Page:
The Debate on the Ethics of AI in Health Care
We are conducting a mapping review of the literature concerning the ethics of artificial intelligence (AI) in health care, summarising current debates and identify open questions for future research.
Essentially, this paper addresses the following question: ‘how can the primary ethical risks presented by AI-health be categorised, and what issues must policymakers, regulators and developers consider in order to be ‘ethically mindful?’.
The discussion is particularly challenging, because it is hard to analyse AI without touching upon other connected issues such as data sharing, data access, data privacy, surveillance/nudging, consent, ownership of health data, evidence of efficacy.
Nonetheless, in this paper we manage to isolate the ethical concerns around AI-health, and we come to interesting results. We find that ethical issues can be (a) epistemic, related to misguided, inconclusive or inscrutable evidence; (b) normative, related to unfair outcomes and transformative effectives; or (c) related to traceability. We further find that these ethical issues arise at five levels of abstraction: individual, interpersonal, group, institutional, and societal or sectoral. Finally, we outline a number of considerations for policymakers and regulators, mapping these to existing literature, and categorising each as epistemic, normative or traceability-related and at the relevant level of abstraction.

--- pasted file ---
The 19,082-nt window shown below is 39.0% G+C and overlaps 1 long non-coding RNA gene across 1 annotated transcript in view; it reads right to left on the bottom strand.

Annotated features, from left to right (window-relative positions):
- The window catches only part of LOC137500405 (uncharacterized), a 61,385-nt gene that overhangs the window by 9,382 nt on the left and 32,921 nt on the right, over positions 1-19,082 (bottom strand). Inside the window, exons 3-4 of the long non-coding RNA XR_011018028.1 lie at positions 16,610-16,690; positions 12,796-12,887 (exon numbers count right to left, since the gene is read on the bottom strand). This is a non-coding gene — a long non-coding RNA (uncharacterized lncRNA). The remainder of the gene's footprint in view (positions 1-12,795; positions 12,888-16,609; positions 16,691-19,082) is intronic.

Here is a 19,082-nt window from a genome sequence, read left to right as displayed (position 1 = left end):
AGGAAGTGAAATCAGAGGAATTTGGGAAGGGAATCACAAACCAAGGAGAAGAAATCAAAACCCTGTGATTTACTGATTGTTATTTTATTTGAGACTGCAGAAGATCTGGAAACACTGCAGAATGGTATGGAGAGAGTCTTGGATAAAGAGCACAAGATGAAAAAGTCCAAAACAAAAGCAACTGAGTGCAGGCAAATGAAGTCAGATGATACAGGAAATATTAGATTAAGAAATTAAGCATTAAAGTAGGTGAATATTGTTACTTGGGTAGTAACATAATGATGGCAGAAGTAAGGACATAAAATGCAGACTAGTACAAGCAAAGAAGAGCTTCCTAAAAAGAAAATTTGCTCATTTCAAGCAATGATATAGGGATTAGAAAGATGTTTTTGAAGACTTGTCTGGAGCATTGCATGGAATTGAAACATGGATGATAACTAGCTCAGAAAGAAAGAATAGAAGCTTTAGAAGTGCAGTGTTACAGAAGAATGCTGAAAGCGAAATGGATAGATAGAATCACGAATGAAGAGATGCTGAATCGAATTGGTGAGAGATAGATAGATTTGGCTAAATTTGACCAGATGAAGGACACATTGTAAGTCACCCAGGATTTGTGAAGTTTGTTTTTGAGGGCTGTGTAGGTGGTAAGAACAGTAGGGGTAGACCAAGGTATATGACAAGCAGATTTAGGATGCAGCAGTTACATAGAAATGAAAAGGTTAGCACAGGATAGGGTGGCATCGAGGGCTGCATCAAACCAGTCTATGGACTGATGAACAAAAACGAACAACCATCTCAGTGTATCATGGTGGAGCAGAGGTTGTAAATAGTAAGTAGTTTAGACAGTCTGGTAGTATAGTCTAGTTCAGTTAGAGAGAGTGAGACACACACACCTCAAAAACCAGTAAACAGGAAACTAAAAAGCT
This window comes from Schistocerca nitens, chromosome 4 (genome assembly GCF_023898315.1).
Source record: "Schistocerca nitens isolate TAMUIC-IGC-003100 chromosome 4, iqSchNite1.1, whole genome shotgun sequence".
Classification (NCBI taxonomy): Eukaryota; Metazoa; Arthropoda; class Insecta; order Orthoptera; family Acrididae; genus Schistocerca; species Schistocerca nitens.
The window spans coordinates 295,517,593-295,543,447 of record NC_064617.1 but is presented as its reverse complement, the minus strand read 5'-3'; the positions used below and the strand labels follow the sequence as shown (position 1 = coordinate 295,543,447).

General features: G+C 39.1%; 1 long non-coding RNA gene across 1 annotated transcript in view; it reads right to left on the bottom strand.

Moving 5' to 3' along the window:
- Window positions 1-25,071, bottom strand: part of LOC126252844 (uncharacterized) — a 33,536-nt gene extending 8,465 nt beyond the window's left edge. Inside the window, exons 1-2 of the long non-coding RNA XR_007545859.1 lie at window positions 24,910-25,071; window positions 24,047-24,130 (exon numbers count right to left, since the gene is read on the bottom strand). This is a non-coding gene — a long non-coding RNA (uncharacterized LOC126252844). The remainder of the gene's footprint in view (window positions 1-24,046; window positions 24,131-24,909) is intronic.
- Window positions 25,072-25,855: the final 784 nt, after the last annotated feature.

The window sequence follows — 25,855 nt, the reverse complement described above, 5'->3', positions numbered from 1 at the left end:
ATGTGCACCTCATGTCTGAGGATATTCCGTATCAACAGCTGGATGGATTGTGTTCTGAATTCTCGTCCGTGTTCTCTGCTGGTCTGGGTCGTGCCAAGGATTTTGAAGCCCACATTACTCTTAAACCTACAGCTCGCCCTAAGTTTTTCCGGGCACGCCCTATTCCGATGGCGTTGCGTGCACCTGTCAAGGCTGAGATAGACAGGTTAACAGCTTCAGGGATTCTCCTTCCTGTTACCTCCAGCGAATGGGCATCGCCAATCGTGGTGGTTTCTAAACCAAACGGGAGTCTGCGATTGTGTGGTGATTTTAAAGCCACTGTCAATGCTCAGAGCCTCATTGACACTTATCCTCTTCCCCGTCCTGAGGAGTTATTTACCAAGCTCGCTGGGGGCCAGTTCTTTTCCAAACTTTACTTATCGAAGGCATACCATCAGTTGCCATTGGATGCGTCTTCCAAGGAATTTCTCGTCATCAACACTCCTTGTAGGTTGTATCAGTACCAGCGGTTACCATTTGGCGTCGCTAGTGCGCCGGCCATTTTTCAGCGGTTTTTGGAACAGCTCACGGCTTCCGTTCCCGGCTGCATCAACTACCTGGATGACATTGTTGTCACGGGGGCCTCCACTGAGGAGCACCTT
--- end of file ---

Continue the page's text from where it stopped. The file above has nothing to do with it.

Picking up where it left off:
Our article contributes to the debate on AI in health care by offering a comprehensive analysis of the relevant literature, focusing on the ethical implications for individuals, interpersonal relationships, groups, institutions, societies and the health sector as a whole. Our goal is to inform policymakers, regulators and developers of what they must consider if they are to enable health and care systems to capitalise on the dual advantage of ethical AI; maximising the opportunities to cut costs, improve care, and improve the efficiency of health and care systems, whilst proactively avoiding the potential harms.